National Arthritis Awareness Month, observed during the month of May, aims to bring awareness to the growing prevalence of arthritis, the need for additional research and advocacy, and to encourage physical activity among the millions of adults with arthritis.
Since 2013, the National Recreation and Park Association (NRPA) has been working through local parks and recreation to help people with arthritis manage their symptoms and improve their quality of life. NRPA has supported over 240 local park and recreation agencies across the country in the sustained delivery of CDC-recommended arthritis-appropriate evidence-based interventions across 48 states and American Samoa.
According to a program participant who joined the Walk With Ease program offered by the Maryland-National Capital Park and Planning Commission (M-NCPPC), Department of Parks and Recreation in Prince George’s County, MD, “I feel the difference. My pain has been minimized. I have more energy when I wake up and I have more motivation. I may not be able to walk as fast as some of the others, but I walk at my own pace and I’m okay with that. The more I walk, the better I get.”
State of Arthritis in America
Arthritis—a leading cause of disability characterized by joint pain, swelling, and stiffness—currently affects 1 in 4 (54 million) American adults, and is projected to affect 78 million adults by 2040. Nearly half of people with arthritis are limited in everyday activities such as walking, bending, or lifting a grocery bag. Arthritis is also common among people with heart disease and diabetes. About half of people with heart disease and diabetes report an arthritis diagnosis, which makes it more difficult for them to manage these conditions. While arthritis encompasses more than 100 conditions, the most common forms are osteoarthritis, rheumatoid arthritis, gout, and fibromyalgia. Arthritis is more prevalent in rural communities. Nearly 1 in 3 adults in rural communities report having arthritis, where 4 in 5 residents report a functional or work disability. Adults with arthritis are twice as likely to suffer from a fall and fall-related injuries.
So, how can people with arthritis effectively manage their symptoms? Adults with arthritis can reduce the effects of their symptoms by being physically active. In fact, low-impact “joint friendly” physical activity is a proven strategy for managing arthritis symptoms and research has shown that physical activity can reduce pain and improve physical function by about 40 percent. However, increased pain, fear of pain, and lack of knowledge of safe forms of physical activity often make it more difficult for people with arthritis to engage in physical activity. As a result, 1 in 3 adults with arthritis are still inactive. To decrease this fear and teach people with arthritis the necessary skills to safely and comfortably engage in physical activity, the Centers for Disease Control and Prevention (CDC) recommends a suite of arthritis-appropriate evidence-based physical activity and self-management education programs.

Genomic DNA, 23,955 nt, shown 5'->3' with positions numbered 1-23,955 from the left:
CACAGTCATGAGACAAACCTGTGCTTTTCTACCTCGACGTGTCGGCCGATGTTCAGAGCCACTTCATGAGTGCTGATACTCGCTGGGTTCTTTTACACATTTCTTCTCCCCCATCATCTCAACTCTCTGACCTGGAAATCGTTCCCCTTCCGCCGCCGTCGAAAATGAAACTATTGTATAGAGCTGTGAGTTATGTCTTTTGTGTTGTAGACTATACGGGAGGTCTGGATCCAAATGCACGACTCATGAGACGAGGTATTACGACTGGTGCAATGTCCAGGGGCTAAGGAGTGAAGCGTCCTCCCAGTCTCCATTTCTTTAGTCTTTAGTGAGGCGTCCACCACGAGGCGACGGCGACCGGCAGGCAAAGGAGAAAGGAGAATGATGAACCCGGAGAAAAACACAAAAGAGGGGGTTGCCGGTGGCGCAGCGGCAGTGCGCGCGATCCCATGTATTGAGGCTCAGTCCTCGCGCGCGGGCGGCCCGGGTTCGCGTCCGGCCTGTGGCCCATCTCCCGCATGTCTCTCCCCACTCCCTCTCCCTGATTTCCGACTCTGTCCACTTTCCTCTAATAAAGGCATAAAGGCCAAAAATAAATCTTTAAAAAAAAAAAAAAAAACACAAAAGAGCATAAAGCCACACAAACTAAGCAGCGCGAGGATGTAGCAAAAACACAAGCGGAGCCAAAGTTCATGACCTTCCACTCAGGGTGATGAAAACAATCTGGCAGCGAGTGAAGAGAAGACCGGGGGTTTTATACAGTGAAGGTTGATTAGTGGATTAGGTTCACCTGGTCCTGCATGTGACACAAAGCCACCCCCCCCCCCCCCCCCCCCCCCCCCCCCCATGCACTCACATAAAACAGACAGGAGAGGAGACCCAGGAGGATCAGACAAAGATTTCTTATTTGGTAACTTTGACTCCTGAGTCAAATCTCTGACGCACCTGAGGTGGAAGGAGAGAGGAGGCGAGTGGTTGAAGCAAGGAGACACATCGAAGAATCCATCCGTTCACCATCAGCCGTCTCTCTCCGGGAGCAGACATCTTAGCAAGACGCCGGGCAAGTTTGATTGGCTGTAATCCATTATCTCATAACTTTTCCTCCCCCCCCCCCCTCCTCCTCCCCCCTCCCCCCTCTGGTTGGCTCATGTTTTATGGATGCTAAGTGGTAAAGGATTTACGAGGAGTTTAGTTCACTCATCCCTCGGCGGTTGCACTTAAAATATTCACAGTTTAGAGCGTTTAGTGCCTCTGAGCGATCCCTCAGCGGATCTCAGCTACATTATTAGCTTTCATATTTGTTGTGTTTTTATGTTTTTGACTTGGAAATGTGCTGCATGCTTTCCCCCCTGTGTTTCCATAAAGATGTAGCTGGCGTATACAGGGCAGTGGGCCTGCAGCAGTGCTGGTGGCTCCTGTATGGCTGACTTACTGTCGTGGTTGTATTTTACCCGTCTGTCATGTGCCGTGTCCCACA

Arthritis Management through Parks and Recreation
NRPA supports the delivery of three CDC-recommended physical activity programs for people with arthritis: Walk With Ease, Fit & Strong!, and Active Living Every Day. These programs allow individuals with arthritis to safely and comfortably engage in “joint-friendly” physical activity (e.g., walking, biking, swimming, etc.), improve balance, reduce risk of falling, socialize, and establish support groups with other adults with arthritis in their communities. These evidence-based programs not only improve physical functionality, they also provide proven measures to manage fatigue, anxiety and depression.
This May, join in the efforts to increase arthritis awareness and encourage someone you know with arthritis to take the leap and engage in safe and effective physical activity programs to improve their physical function and overall quality of life.
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*Note: This blog post was originally posted to the Office of Disease Prevention and Health Promotion’s Be Active Your Way Blog.